Disability Safety Standards in Amusement Parks
Amusement parks are meant to be fun for everyone, but that can be difficult to ensure for individuals with disabilities. Due to the public nature of amusement and theme parks, they fall under the jurisdiction of the Americans with Disabilities Act (ADA), meaning that they must meet certain accessibility guidelines. The ADA provides standards for the creation and use of amusement rides, water rides, swimming pools, and so much more.
Parks have found creative ways to cater to the needs of individuals with disabilities. For example, some parks provide quiet retreat areas for guests who might become overwhelmed by all the stimuli in the park. Other theme parks offer special boarding passes for people with disabilities so they can bypass lines by pre-scheduling their ride times. When planning a visit to an amusement park, contact a customer representative to find out what the park might offer to people with impairments since this information isn’t always publicized.
For every newly constructed amusement ride, one space should be specifically designed for an individual who may use a wheelchair. While one seat is an ADA obligation, parks are encouraged to increase the accessible options to accommodate more than one family or additional friends in the group.
Stationary theme parks must provide an accessible route to and from the ride for loading and unloading of a person who uses a wheelchair or has a disability. However, individual-controlled rides such as bumper cars are an exception. Temporary carnivals and state festivals do not need to comply with these ADA guidelines.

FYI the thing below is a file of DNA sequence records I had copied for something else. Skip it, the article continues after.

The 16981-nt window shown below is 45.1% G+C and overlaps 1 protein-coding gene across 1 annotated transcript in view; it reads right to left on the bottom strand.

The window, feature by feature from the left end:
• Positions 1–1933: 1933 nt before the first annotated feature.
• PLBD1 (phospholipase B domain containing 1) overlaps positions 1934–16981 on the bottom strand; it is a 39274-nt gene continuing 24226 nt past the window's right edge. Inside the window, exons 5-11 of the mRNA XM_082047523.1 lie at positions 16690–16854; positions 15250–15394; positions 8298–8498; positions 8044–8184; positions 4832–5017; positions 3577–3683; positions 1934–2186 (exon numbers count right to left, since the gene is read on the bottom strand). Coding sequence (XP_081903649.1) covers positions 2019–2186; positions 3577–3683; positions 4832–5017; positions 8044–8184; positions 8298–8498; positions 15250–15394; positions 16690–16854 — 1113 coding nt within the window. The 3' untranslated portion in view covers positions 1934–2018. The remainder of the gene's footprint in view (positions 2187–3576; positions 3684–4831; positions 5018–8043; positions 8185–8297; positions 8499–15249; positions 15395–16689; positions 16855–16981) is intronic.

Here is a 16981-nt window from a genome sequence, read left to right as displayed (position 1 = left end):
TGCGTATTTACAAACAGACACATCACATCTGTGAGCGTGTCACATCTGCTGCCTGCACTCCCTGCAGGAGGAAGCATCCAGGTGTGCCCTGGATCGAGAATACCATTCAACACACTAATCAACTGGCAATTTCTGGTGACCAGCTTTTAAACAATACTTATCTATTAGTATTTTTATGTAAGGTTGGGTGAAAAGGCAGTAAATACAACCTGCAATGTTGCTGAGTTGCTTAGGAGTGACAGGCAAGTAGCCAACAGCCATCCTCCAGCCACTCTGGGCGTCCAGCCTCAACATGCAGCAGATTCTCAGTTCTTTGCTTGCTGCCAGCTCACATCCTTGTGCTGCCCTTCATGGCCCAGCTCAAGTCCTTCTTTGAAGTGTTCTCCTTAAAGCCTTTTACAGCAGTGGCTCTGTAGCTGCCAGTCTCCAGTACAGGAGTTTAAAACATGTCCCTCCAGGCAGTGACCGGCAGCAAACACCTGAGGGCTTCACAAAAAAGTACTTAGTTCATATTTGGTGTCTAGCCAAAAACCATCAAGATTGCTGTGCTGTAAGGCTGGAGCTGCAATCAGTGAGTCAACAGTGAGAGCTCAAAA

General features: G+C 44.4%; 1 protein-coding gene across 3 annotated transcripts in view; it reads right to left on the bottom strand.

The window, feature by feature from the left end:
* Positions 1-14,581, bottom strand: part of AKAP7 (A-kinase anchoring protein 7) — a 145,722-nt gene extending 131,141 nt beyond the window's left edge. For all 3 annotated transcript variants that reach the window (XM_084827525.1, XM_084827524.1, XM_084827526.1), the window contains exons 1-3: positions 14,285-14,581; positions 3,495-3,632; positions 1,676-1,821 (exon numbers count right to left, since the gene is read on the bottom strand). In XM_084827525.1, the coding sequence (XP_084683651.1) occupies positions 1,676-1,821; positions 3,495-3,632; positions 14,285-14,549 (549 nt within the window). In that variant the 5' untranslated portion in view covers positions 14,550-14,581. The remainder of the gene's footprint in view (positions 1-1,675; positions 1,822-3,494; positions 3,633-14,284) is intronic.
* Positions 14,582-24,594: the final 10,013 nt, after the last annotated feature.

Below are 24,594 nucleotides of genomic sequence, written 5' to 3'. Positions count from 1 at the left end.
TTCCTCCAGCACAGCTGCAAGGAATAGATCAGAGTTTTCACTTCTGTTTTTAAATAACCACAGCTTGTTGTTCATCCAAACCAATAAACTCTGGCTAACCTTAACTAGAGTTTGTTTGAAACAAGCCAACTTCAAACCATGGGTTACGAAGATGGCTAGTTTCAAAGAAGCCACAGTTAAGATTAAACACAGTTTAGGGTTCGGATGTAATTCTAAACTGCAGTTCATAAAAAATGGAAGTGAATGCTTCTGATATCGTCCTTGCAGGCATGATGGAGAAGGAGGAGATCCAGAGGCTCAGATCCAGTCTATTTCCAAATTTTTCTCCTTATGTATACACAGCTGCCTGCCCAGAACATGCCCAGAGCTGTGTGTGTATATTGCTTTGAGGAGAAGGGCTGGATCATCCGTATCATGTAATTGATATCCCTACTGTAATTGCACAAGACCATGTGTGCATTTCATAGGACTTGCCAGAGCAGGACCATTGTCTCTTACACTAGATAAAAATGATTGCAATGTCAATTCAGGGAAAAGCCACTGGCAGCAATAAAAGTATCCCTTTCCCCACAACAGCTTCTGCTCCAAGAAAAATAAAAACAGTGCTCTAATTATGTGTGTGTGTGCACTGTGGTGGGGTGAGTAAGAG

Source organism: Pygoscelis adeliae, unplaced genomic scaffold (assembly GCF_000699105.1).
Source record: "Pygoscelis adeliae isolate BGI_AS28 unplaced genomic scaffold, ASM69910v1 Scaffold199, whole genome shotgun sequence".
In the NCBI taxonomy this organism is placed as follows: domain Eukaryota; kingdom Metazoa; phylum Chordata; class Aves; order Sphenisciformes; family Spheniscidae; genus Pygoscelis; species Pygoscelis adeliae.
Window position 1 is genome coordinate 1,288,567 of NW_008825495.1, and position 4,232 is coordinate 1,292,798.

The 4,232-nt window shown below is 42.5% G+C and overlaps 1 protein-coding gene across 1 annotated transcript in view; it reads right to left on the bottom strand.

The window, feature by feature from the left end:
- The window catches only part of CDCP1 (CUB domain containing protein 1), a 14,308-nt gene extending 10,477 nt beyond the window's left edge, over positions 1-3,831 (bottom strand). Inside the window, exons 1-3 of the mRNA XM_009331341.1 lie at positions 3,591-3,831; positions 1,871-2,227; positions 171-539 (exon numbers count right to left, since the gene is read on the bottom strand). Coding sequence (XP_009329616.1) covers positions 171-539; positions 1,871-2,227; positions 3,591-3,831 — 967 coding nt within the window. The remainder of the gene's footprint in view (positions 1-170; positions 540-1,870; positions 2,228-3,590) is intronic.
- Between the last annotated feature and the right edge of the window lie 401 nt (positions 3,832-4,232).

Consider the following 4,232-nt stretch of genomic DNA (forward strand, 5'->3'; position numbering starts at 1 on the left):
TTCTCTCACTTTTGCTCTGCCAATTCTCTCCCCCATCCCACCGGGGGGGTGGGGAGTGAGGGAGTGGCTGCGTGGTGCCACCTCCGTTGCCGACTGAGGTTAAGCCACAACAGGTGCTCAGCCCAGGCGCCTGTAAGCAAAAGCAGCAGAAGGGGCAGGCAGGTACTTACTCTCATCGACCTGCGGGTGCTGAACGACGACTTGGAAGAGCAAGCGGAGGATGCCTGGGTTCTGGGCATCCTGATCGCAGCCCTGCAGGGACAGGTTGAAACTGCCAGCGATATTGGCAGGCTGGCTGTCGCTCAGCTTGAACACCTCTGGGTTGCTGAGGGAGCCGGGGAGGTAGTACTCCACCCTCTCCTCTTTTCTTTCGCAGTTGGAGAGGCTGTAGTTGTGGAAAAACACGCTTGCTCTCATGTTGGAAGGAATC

For rides that accommodate wheelchairs, rides must meet certain size requirements and clearances. If a lift is used for loading or unloading, it should provide a secure fit for the wheelchair with no fear of falling.
Keeping Riders with Disabilities in Mind
Many parks offer information about each of their rides and may provide a brochure that highlights rides that are specifically accessible to individuals with impairments. After all, every individual is different. Therefore, specific rides will work for particular riders with disabilities.
Double check the closure and fit of ride restraints on your body for ride safety. Thin or larger riders have a higher risk of having a seat restraint fail if it’s solely a lap restraint.
If someone with a disability becomes frightened before the ride begins and there is still an opportunity to disembark, alert the ride operator immediately. Fear and panic are avoidable in these situations, but when unchecked may lead to potential harm for the disabled individual and other guests on the ride.
Beware of Flashing Lights
Some riders may be prone to seizures due to flashing lights associated with rides. In this case, it’s important to know which rides might have those trigger-inducing lights and to avoid them.
Individuals with impairments may become panicked mid-ride. It’s important to be sensitive to their needs and be aware of possible overstimulation. In the event of overstimulation, work with the ride operator to safely exit the ride.
To create a more accessible world, amusement and theme parks must find ways to offer entertainment and rides to individuals who have disabilities. While this may mean having special seats for individuals with impairments, it can also mean providing special areas of the park as well.
At StrongGo, we believe in an accessible world. And we work toward that goal every day by providing TekWay detectable dome-tiles for public transportation projects. Speak with one of our industry experts today to discover a solution to your public access area.